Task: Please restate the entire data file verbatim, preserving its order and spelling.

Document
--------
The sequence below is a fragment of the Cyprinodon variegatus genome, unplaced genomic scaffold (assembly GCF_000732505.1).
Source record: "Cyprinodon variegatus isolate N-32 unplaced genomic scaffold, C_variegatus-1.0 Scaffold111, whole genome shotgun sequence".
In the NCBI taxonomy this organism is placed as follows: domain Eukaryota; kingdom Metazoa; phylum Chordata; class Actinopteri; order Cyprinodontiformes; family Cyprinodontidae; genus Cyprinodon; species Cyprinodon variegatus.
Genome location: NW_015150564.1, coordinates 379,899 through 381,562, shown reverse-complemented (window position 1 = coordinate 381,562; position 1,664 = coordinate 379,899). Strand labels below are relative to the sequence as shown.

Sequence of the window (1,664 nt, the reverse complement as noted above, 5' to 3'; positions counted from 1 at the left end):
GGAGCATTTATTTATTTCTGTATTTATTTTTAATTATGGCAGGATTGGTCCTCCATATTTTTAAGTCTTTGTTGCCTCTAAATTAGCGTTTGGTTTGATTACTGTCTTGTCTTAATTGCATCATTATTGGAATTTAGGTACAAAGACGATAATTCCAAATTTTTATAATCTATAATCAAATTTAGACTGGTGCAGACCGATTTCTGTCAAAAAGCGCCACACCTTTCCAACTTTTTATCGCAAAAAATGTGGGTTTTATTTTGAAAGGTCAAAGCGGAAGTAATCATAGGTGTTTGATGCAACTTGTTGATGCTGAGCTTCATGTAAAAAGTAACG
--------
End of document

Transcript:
The sequence below is a fragment of the Cyprinodon variegatus genome, unplaced genomic scaffold (assembly GCF_000732505.1).
Source record: "Cyprinodon variegatus isolate N-32 unplaced genomic scaffold, C_variegatus-1.0 Scaffold111, whole genome shotgun sequence".
In the NCBI taxonomy this organism is placed as follows: domain Eukaryota; kingdom Metazoa; phylum Chordata; class Actinopteri; order Cyprinodontiformes; family Cyprinodontidae; genus Cyprinodon; species Cyprinodon variegatus.
Genome location: NW_015150564.1, coordinates 379,899 through 381,562, shown reverse-complemented (window position 1 = coordinate 381,562; position 1,664 = coordinate 379,899). Strand labels below are relative to the sequence as shown.

Sequence of the window (1,664 nt, the reverse complement as noted above, 5' to 3'; positions counted from 1 at the left end):
GGAGCATTTATTTATTTCTGTATTTATTTTTAATTATGGCAGGATTGGTCCTCCATATTTTTAAGTCTTTGTTGCCTCTAAATTAGCGTTTGGTTTGATTACTGTCTTGTCTTAATTGCATCATTATTGGAATTTAGGTACAAAGACGATAATTCCAAATTTTTATAATCTATAATCAAATTTAGACTGGTGCAGACCGATTTCTGTCAAAAAGCGCCACACCTTTCCAACTTTTTATCGCAAAAAATGTGGGTTTTATTTTGAAAGGTCAAAGCGGAAGTAATCATAGGTGTTTGATGCAACTTGTTGATGCTGAGCTTCATGTAAAAAGTAACG